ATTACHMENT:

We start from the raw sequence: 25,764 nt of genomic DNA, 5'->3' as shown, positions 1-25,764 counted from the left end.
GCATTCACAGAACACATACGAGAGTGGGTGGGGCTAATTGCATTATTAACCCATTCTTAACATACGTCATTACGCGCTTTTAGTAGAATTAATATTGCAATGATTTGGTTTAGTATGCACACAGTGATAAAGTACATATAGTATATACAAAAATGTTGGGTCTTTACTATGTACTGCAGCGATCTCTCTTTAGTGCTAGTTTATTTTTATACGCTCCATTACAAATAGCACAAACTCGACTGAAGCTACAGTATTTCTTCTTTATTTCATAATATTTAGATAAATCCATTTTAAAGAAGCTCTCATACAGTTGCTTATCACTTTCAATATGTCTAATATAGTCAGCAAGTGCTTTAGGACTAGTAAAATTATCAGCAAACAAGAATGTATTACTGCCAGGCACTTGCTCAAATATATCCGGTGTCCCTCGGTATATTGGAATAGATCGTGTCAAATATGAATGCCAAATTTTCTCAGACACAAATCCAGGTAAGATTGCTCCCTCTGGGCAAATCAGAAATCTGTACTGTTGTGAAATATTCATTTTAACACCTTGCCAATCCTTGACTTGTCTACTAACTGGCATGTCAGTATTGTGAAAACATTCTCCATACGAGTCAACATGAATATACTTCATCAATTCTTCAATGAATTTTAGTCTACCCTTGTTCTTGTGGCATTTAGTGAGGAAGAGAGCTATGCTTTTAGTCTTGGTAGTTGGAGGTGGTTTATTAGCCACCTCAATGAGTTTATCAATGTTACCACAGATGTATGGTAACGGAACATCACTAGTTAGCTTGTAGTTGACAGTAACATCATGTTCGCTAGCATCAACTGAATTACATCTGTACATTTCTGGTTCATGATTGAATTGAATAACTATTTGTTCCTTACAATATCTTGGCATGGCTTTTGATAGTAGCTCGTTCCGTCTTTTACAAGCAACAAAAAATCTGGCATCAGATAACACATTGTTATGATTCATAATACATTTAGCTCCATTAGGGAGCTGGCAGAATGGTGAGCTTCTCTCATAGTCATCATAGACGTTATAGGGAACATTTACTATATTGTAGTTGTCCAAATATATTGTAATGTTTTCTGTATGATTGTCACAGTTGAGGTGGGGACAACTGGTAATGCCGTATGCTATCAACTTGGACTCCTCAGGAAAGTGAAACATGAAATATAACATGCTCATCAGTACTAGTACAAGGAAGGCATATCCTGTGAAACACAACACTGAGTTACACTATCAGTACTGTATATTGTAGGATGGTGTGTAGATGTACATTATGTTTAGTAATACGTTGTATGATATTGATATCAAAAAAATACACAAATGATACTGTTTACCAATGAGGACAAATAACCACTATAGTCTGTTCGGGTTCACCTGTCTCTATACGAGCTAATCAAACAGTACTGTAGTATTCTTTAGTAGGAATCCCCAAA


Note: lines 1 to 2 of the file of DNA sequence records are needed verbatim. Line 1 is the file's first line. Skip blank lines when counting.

We start from the raw sequence: 25,764 nt of genomic DNA, 5'->3' as shown, positions 1-25,764 counted from the left end.
GCATTCACAGAACACATACGAGAGTGGGTGGGGCTAATTGCATTATTAACCCATTCTTAACATACGTCATTACGCGCTTTTAGTAGAATTAATATTGCAATGATTTGGTTTAGTATGCACACAGTGATAAAGTACATATAGTATATACAAAAATGTTGGGTCTTTACTATGTACTGCAGCGATCTCTCTTTAGTGCTAGTTTATTTTTATACGCTCCATTACAAATAGCACAAACTCGACTGAAGCTACAGTATTTCTTCTTTATTTCATAATATTTAGATAAATCCATTTTAAAGAAGCTCTCATACAGTTGCTTATCACTTTCAATATGTCTAATATAGTCAGCAAGTGCTTTAGGACTAGTAAAATTATCAGCAAACAAGAATGTATTACTGCCAGGCACTTGCTCAAATATATCCGGTGTCCCTCGGTATATTGGAATAGATCGTGTCAAATATGAATGCCAAATTTTCTCAGACACAAATCCAGGTAAGATTGCTCCCTCTGGGCAAATCAGAAATCTGTACTGTTGTGAAATATTCATTTTAACACCTTGCCAATCCTTGACTTGTCTACTAACTGGCATGTCAGTATTGTGAAAACATTCTCCATACGAGTCAACATGAATATACTTCATCAATTCTTCAATGAATTTTAGTCTACCCTTGTTCTTGTGGCATTTAGTGAGGAAGAGAGCTATGCTTTTAGTCTTGGTAGTTGGAGGTGGTTTATTAGCCACCTCAATGAGTTTATCAATGTTACCACAGATGTATGGTAACGGAACATCACTAGTTAGCTTGTAGTTGACAGTAACATCATGTTCGCTAGCATCAACTGAATTACATCTGTACATTTCTGGTTCATGATTGAATTGAATAACTATTTGTTCCTTACAATATCTTGGCATGGCTTTTGATAGTAGCTCGTTCCGTCTTTTACAAGCAACAAAAAATCTGGCATCAGATAACACATTGTTATGATTCATAATACATTTAGCTCCATTAGGGAGCTGGCAGAATGGTGAGCTTCTCTCATAGTCATCATAGACGTTATAGGGAACATTTACTATATTGTAGTTGTCCAAATATATTGTAATGTTTTCTGTATGATTGTCACAGTTGAGGTGGGGACAACTGGTAATGCCGTATGCTATCAACTTGGACTCCTCAGGAAAGTGAAACATGAAATATAACATGCTCATCAGTACTAGTACAAGGAAGGCATATCCTGTGAAACACAACACTGAGTTACACTATCAGTACTGTATATTGTAGGATGGTGTGTAGATGTACATTATGTTTAGTAATACGTTGTATGATATTGATATCAAAAAAATACACAAATGATACTGTTTACCAATGAGGACAAATAACCACTATAGTCTGTTCGGGTTCACCTGTCTCTATACGAGCTAATCAAACAGTACTGTAGTATTCTTTAGTAGGAATCCCCAAA